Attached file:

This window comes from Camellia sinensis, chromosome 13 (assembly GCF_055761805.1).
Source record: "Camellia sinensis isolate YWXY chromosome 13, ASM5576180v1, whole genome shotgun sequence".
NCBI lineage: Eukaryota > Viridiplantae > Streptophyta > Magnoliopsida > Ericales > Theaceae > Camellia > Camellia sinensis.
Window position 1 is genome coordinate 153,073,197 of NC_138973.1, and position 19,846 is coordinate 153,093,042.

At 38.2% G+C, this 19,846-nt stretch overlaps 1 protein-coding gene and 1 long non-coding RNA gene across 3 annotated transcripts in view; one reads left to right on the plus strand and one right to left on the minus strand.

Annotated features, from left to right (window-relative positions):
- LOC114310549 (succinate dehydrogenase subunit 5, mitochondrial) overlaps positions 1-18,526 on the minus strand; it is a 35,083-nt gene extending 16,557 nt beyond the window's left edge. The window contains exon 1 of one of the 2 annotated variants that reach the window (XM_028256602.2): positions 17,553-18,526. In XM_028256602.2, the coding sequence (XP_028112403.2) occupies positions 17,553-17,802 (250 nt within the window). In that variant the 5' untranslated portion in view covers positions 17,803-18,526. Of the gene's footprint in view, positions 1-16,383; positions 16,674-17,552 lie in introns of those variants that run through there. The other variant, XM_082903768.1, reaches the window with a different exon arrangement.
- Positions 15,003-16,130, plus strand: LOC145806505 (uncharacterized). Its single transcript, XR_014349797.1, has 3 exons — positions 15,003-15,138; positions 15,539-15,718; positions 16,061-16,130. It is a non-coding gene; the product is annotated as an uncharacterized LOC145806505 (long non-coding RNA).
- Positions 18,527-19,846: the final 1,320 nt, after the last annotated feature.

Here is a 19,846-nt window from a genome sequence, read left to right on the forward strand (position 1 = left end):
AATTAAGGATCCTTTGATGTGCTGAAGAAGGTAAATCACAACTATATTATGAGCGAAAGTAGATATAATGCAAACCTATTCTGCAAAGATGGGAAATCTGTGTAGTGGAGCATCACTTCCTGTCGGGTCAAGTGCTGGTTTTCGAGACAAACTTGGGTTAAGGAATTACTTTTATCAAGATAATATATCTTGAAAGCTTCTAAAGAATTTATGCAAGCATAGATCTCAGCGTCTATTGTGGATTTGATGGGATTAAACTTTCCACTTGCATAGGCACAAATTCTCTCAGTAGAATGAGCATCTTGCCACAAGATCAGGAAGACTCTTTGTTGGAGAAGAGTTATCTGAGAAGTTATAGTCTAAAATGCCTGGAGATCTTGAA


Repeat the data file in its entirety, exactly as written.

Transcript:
This window comes from Camellia sinensis, chromosome 13 (assembly GCF_055761805.1).
Source record: "Camellia sinensis isolate YWXY chromosome 13, ASM5576180v1, whole genome shotgun sequence".
NCBI lineage: Eukaryota > Viridiplantae > Streptophyta > Magnoliopsida > Ericales > Theaceae > Camellia > Camellia sinensis.
Window position 1 is genome coordinate 153,073,197 of NC_138973.1, and position 19,846 is coordinate 153,093,042.

At 38.2% G+C, this 19,846-nt stretch overlaps 1 protein-coding gene and 1 long non-coding RNA gene across 3 annotated transcripts in view; one reads left to right on the plus strand and one right to left on the minus strand.

Annotated features, from left to right (window-relative positions):
- LOC114310549 (succinate dehydrogenase subunit 5, mitochondrial) overlaps positions 1-18,526 on the minus strand; it is a 35,083-nt gene extending 16,557 nt beyond the window's left edge. The window contains exon 1 of one of the 2 annotated variants that reach the window (XM_028256602.2): positions 17,553-18,526. In XM_028256602.2, the coding sequence (XP_028112403.2) occupies positions 17,553-17,802 (250 nt within the window). In that variant the 5' untranslated portion in view covers positions 17,803-18,526. Of the gene's footprint in view, positions 1-16,383; positions 16,674-17,552 lie in introns of those variants that run through there. The other variant, XM_082903768.1, reaches the window with a different exon arrangement.
- Positions 15,003-16,130, plus strand: LOC145806505 (uncharacterized). Its single transcript, XR_014349797.1, has 3 exons — positions 15,003-15,138; positions 15,539-15,718; positions 16,061-16,130. It is a non-coding gene; the product is annotated as an uncharacterized LOC145806505 (long non-coding RNA).
- Positions 18,527-19,846: the final 1,320 nt, after the last annotated feature.

Here is a 19,846-nt window from a genome sequence, read left to right on the forward strand (position 1 = left end):
AATTAAGGATCCTTTGATGTGCTGAAGAAGGTAAATCACAACTATATTATGAGCGAAAGTAGATATAATGCAAACCTATTCTGCAAAGATGGGAAATCTGTGTAGTGGAGCATCACTTCCTGTCGGGTCAAGTGCTGGTTTTCGAGACAAACTTGGGTTAAGGAATTACTTTTATCAAGATAATATATCTTGAAAGCTTCTAAAGAATTTATGCAAGCATAGATCTCAGCGTCTATTGTGGATTTGATGGGATTAAACTTTCCACTTGCATAGGCACAAATTCTCTCAGTAGAATGAGCATCTTGCCACAAGATCAGGAAGACTCTTTGTTGGAGAAGAGTTATCTGAGAAGTTATAGTCTAAAATGCCTGGAGATCTTGAA